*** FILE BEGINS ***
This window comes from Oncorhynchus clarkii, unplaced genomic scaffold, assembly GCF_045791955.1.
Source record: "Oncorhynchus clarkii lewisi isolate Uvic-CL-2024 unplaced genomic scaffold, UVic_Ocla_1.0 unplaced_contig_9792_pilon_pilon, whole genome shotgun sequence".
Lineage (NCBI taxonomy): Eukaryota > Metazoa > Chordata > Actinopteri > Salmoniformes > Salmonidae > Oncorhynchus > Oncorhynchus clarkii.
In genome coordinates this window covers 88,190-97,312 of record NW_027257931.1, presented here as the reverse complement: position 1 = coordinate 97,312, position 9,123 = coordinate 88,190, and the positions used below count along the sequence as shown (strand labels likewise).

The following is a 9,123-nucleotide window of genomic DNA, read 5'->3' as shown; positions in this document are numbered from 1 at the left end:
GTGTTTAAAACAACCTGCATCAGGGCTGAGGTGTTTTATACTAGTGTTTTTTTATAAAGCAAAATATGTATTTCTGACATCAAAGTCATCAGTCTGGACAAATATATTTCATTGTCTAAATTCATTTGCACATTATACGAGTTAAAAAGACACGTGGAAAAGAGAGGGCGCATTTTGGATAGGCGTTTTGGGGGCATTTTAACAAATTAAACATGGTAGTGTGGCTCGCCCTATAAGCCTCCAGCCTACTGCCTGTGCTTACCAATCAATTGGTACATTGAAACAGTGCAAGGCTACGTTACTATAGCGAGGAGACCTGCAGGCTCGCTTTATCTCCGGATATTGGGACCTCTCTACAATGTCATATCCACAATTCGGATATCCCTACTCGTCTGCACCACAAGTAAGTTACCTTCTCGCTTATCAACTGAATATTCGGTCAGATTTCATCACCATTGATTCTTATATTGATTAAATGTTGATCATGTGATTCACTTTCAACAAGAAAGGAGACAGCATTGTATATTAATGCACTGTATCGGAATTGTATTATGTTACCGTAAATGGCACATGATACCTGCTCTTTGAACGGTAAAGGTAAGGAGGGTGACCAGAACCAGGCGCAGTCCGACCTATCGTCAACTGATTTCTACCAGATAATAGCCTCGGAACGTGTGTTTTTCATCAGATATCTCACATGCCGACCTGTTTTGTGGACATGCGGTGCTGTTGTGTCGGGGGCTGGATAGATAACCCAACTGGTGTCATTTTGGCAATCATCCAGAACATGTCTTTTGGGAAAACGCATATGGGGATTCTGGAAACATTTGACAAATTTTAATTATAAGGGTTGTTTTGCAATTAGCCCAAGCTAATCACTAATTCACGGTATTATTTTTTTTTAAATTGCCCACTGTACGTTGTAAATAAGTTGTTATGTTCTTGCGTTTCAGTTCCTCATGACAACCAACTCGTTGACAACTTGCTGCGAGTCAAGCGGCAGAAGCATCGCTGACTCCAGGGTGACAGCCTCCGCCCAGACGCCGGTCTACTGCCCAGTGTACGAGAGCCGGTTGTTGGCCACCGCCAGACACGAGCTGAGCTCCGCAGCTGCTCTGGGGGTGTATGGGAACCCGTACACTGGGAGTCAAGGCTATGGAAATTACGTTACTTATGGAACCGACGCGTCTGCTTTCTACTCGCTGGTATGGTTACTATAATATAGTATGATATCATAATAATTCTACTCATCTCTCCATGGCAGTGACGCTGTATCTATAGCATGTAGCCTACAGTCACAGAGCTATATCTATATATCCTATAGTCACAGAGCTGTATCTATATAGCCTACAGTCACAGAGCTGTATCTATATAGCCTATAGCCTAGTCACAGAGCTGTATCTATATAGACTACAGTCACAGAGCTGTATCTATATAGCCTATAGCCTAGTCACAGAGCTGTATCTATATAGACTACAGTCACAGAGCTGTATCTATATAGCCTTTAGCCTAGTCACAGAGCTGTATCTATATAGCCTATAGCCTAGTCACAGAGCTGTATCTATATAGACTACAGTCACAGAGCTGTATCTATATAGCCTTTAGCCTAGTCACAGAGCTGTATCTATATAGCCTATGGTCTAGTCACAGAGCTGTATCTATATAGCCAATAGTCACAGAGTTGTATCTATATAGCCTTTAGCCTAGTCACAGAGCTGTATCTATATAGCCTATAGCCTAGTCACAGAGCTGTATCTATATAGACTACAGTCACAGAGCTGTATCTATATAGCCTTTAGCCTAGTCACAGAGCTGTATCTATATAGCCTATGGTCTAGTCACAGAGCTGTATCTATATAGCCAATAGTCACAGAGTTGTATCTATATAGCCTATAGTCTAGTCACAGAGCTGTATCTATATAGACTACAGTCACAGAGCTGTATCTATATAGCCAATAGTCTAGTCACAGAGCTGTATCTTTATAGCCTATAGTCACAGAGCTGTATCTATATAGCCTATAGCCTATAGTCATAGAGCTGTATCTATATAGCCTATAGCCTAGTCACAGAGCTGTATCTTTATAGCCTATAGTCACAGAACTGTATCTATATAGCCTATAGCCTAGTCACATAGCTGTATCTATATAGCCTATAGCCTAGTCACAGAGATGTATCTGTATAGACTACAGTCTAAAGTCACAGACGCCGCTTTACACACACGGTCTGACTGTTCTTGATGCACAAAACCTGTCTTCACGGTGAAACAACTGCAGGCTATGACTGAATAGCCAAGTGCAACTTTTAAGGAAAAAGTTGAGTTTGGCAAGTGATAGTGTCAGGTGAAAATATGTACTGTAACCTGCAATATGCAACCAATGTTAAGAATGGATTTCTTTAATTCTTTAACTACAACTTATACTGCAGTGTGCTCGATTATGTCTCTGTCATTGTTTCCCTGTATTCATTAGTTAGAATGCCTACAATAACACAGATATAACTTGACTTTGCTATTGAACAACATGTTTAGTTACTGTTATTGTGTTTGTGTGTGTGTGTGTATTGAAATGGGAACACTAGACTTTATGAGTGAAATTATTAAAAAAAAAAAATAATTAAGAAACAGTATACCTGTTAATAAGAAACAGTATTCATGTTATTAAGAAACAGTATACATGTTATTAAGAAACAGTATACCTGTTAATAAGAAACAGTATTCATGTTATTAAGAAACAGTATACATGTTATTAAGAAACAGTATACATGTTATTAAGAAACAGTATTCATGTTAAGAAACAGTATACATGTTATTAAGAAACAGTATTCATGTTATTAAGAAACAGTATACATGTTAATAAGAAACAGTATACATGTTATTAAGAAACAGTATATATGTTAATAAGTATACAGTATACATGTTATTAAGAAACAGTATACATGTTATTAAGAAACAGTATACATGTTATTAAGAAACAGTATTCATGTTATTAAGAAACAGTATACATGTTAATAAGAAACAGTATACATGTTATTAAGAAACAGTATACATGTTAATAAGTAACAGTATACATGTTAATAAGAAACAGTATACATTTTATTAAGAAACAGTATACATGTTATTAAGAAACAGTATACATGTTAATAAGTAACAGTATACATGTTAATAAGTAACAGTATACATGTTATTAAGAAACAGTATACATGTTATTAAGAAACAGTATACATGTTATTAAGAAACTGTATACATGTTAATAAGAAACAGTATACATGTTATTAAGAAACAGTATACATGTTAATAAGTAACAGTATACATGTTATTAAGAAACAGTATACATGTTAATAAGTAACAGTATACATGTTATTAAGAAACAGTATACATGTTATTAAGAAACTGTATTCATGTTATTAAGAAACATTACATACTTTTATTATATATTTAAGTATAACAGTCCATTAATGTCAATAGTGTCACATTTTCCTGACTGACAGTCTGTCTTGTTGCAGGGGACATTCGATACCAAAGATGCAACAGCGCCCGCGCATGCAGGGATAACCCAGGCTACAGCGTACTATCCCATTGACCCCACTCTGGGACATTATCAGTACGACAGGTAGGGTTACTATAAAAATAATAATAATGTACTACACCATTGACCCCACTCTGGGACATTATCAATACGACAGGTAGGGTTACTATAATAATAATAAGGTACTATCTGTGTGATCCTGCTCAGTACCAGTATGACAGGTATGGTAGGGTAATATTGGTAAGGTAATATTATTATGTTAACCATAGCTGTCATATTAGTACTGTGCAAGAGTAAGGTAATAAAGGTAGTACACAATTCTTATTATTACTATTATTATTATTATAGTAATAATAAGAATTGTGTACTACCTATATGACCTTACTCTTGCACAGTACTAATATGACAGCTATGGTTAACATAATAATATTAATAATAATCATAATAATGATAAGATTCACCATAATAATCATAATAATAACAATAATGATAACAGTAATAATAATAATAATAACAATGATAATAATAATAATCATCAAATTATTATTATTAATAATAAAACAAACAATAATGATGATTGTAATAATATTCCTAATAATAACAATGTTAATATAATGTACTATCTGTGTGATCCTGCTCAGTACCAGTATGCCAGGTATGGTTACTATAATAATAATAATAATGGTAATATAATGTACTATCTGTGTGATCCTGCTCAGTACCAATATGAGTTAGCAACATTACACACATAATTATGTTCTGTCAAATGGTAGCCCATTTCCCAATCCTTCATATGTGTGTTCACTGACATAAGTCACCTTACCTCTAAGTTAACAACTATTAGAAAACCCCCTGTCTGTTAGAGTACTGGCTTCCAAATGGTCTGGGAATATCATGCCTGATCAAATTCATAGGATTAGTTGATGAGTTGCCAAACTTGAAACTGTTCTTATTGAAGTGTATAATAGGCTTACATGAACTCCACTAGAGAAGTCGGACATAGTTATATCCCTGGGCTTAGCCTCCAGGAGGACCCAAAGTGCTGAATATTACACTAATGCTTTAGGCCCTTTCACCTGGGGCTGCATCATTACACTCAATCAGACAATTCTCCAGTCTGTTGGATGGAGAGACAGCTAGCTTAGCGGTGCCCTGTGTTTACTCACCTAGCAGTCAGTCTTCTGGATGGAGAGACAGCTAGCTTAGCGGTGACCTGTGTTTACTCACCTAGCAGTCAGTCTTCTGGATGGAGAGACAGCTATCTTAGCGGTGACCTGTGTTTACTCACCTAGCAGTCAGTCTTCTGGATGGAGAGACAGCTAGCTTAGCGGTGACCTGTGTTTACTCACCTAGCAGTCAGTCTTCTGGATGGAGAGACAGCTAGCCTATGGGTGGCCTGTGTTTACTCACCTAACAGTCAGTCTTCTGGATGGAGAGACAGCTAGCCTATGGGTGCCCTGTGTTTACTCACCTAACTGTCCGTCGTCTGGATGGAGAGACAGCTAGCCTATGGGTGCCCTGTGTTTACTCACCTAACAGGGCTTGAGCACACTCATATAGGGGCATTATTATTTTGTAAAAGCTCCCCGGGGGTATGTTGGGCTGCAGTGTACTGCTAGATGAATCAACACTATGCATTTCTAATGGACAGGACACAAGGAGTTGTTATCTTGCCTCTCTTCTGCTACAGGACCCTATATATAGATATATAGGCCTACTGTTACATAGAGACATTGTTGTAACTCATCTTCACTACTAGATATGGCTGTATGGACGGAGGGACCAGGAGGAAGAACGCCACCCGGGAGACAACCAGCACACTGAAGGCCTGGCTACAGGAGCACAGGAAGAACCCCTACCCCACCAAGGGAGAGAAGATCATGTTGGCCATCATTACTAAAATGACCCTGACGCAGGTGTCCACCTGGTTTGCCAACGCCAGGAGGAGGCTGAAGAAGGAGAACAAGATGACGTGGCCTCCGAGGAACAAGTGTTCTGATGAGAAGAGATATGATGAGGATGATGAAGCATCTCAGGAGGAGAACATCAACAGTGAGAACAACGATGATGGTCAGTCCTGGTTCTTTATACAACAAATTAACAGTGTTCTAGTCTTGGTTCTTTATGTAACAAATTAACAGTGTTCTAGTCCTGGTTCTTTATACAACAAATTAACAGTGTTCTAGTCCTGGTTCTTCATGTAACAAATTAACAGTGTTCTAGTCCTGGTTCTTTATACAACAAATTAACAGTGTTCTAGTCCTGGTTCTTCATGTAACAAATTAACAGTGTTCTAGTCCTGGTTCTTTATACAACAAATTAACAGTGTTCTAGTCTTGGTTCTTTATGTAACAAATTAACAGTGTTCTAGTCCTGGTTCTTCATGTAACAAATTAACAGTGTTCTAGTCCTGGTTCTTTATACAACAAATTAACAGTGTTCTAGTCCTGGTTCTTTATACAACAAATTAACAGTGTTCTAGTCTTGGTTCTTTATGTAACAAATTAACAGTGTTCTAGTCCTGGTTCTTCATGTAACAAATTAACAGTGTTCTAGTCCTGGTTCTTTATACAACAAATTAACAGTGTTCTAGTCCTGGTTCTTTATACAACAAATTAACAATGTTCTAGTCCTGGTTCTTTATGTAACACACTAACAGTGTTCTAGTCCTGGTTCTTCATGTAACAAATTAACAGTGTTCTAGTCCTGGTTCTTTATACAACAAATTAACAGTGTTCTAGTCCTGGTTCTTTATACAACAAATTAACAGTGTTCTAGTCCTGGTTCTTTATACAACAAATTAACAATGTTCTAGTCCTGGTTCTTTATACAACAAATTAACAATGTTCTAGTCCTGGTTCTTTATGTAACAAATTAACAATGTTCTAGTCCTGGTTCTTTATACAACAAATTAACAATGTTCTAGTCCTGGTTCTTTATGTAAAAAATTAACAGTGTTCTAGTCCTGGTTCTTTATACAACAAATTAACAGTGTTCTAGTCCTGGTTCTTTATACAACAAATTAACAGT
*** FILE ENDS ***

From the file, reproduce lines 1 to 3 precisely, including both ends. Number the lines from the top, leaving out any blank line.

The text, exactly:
This window comes from Oncorhynchus clarkii, unplaced genomic scaffold, assembly GCF_045791955.1.
Source record: "Oncorhynchus clarkii lewisi isolate Uvic-CL-2024 unplaced genomic scaffold, UVic_Ocla_1.0 unplaced_contig_9792_pilon_pilon, whole genome shotgun sequence".
Lineage (NCBI taxonomy): Eukaryota > Metazoa > Chordata > Actinopteri > Salmoniformes > Salmonidae > Oncorhynchus > Oncorhynchus clarkii.